Kasi Viswanathar Temple in Tenkasi, a City in Tirunelveli district in the South Indian state of Tamil Nadu, is dedicated to the Hindu god Shiva.

Distance (From Tenkasi Bus Station): 1.5 Kms

Visited From: Tenkasi Bus Station

Trip Duration (Including Travel): 1 Hour

Transportation Options: Cab / Auto

Timings: 6 AM – 11 AM and 4 PM to 8 PM

At a distance of 1.5 km from Tenkasi Bus Station, 5 km from Courtallam and 55 km from Tirunelveli, Sri Kasi Viswanathar Temple is one of the main attractions of Tenkasi. Built by the Pandya Kings, the massive gopura of the temple is the second largest in Tamil Nadu. This temple is also known as Ulagamman Temple.

The temple was built by Parakrama Pandyan in Dravidian style. The construction of Rajagopuram was completed in the year 1505. The gopura caught fire in 1824 and was in a bad condition till 1966. Then the renovation began and was completed in the year 1990. The Rajagopuram is 180 feet tall and is a masterpiece of aesthetic beauty. A pathway is also provided up to tower in the 9th tier to have an aerial look of Tenkasi.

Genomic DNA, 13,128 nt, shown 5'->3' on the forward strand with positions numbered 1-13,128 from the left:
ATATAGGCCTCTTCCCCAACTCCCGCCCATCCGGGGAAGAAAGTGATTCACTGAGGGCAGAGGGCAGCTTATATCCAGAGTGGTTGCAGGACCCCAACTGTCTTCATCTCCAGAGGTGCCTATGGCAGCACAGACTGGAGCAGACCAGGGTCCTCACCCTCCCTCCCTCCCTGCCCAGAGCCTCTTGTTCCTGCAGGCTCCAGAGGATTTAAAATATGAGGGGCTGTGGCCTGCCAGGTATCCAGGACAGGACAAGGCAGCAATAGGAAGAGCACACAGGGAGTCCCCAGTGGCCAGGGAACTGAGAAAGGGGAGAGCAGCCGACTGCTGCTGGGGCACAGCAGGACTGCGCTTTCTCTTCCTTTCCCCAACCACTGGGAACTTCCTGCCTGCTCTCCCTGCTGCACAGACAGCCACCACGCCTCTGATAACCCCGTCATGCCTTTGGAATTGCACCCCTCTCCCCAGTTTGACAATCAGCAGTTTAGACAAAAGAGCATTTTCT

The temple is dedicated to Kasi Viswanathar a form of Lord Shiva in a self incarnated form (swayambu). It is believed that worshipping the Lord in this temple is as equal to worshipping the Lord in Kasi. The consort of Kasi Viswanathar is known as Ullagamman in this temple.

This temple has three shrines – Siva, Amman and Murugan. This temple boasts beautiful sculptures and also has musical stone pillars that produce different sounds when tapped with fingers. There are twin statues of Veerabhadra, Nataraja, Rathi-Manmatha, idols of Thirumal and Kali Devi are wonderfully carved. Name of the town is derived from this temple and known as Kasi of South. The nearby river Chittar is considered equivalent to Ganga. People here believe that those who worship in Tenkasi get the same benefit of worship undertaken in Kasi.

The 10 day Masi Magam in February/March, Navarathri in September/October, Tirukalyanam in October/November, boat festival in August/September are the festivals grandly celebrated in the temple.


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